Yet what makes North Charleston special is that it’s not a huge city. “It’s close proximity to several beaches makes you feel like you are always one step away from vacation,” she added. “But at the same time, the city is quaint, eclectic, diverse and most importantly has a family atmosphere, making North Charleston the perfect city to call home.”
Gibson also works here as a project manager for the U.S. Department of State with STG, Inc. The company provides mission-critical technology, cyber and data solutions to more than 50 U.S. federal agencies. Gibson manages a team of analysts and developers who support the Global Foreign Affairs Compensation Systems PeopleSoft North American Payroll.
To unwind, Gibson enjoys trying the different restaurants that North Charleston has to offer. Her favorite is Nigel’s Good Food.
A Summerville native, Dannie Hardaway relocated to North Charleston five years ago. She serves as the community outreach coordinator for North Charleston-based nonprofit Lowcountry Orphan Relief.
“Since I also work in North Charleston, I love the central location of living here,” Hardaway said. “I have a short commute, plus I’m nearby my family in Summerville and still have easy access to other parts of town like Mount Pleasant and Charleston.”
When she isn’t promoting programs or planning outreach events to support Lowcountry Orphan Relief’s mission of serving children that have been abused or neglected, Hardaway loves to travel. Earlier this year she visited Ireland, then jetted off to New York City for her 30th birthday. She’s also checked London and Paris off her bucket list.
“As much as I love to travel and learn about other cultures around the world, I love coming home to North Charleston,” she said. “There’s a sense of community here, especially in Park Circle, that’s really like no other. Although the area is relatively progressive, there’s a sense of consistency and tradition that I’m really drawn to.”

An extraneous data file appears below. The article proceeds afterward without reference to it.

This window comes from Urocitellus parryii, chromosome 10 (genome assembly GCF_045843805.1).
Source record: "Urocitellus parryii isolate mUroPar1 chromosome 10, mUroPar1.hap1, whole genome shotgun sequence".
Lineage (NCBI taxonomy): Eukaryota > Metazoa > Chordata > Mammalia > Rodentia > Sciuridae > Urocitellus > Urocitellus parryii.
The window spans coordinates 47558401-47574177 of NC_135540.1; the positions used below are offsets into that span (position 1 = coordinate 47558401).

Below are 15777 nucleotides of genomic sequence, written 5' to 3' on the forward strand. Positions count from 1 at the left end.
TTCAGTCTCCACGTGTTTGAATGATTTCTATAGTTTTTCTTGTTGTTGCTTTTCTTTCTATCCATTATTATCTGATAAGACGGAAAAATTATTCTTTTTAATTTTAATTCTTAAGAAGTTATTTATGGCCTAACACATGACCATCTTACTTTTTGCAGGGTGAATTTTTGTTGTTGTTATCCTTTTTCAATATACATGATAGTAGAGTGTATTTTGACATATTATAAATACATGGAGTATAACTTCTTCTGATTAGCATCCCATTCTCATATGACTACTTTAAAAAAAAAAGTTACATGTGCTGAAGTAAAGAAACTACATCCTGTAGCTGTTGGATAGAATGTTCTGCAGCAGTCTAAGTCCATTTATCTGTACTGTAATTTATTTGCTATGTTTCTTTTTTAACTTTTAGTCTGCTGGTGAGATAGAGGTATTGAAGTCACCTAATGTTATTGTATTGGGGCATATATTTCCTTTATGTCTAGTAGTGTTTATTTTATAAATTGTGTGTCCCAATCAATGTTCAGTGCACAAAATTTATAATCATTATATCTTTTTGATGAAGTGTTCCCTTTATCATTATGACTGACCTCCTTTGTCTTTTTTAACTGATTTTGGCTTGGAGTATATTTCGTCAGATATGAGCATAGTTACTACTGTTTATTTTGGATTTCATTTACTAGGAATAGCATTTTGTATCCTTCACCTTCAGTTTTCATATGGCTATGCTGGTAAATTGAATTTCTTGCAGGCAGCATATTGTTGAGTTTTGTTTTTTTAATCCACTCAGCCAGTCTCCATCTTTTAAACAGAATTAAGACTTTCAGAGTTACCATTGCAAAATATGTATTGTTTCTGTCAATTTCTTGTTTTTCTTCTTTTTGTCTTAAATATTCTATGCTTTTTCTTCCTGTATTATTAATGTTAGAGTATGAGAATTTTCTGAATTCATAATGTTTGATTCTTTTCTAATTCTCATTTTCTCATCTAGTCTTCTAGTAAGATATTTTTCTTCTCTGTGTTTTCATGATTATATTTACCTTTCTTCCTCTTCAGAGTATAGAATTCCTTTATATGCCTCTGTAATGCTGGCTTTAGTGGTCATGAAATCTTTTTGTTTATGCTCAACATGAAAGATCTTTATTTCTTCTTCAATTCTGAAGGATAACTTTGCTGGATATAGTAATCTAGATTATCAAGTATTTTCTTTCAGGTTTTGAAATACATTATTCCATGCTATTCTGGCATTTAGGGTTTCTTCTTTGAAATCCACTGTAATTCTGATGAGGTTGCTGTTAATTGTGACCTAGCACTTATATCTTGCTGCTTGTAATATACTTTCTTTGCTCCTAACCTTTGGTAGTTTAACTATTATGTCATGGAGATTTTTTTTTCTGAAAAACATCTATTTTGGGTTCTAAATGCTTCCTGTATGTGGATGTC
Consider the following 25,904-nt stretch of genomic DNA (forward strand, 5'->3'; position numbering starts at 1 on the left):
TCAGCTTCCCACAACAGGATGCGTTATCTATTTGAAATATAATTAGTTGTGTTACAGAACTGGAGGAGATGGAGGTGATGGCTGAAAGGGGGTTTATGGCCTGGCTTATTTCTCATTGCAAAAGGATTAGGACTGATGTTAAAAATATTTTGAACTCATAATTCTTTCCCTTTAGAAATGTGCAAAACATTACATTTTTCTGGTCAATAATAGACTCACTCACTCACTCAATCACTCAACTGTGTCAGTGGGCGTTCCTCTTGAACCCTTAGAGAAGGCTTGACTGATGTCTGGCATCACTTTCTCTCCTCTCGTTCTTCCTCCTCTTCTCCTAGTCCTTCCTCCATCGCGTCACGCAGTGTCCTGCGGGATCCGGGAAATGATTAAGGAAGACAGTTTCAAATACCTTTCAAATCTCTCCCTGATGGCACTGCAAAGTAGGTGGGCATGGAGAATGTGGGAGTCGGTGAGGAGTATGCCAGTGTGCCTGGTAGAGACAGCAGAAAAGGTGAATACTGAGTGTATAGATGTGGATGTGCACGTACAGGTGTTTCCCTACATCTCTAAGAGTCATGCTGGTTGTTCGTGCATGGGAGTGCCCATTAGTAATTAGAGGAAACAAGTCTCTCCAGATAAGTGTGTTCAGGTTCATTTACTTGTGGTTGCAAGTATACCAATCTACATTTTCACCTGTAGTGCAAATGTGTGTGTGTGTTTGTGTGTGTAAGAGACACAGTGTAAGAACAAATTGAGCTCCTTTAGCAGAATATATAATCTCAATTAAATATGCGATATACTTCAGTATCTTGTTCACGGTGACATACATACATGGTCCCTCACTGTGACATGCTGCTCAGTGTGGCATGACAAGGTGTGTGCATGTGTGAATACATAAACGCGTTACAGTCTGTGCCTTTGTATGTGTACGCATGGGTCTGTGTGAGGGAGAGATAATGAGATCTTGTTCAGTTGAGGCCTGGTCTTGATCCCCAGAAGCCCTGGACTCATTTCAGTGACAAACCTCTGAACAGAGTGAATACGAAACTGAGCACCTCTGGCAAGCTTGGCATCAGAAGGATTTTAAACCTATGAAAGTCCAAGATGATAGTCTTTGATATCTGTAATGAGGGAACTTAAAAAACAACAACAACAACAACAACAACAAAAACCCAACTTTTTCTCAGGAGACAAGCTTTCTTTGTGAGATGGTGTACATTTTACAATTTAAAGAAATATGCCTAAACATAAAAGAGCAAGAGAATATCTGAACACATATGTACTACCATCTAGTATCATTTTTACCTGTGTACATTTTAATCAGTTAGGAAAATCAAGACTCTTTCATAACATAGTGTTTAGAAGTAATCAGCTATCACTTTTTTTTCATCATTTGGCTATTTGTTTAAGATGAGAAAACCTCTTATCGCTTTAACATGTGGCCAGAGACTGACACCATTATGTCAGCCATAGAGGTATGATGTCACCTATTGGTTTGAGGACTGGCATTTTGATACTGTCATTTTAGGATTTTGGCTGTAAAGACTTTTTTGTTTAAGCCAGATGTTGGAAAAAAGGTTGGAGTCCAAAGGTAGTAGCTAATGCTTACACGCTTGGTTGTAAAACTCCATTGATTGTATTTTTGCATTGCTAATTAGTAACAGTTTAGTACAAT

What truly makes North Charleston special is the people who live here and work together to improve the community’s quality of life. One of those people is Sean Ferneau, a local art dealer and owner of event planning company Ferneau Ventures.
“I particularly love the Park Circle neighborhood because of its sense of community,” Ferneau said. “People here truly come together, especially in times of need.”
A decade-long Park Circle resident, Ferneau enjoys planning events that bring the community together. Currently, he’s working on two Park Circle events this fall. In partnership with Holy City Brewing, the annual Brain Squasher Zombie Pub Crawl will take place in October. In November, he’s co-producing The Barbeque Joint’s block party event, Rockabillaque.
Ferneau, with some of the partners from Holy City Brewing, is also planning new event called Rare Beer Charleston, beer tasting and food event to be held in November at Riverfront Park.
Having previously lived in downtown Charleston, Ferneau was drawn to the historic charm of the Park Circle neighborhood.
“East Montague has a unique ‘Main Street’ feel with a 1950s-style skyline,” he said. “Friends introduced me to the neighborhood and it was a done deal from there.”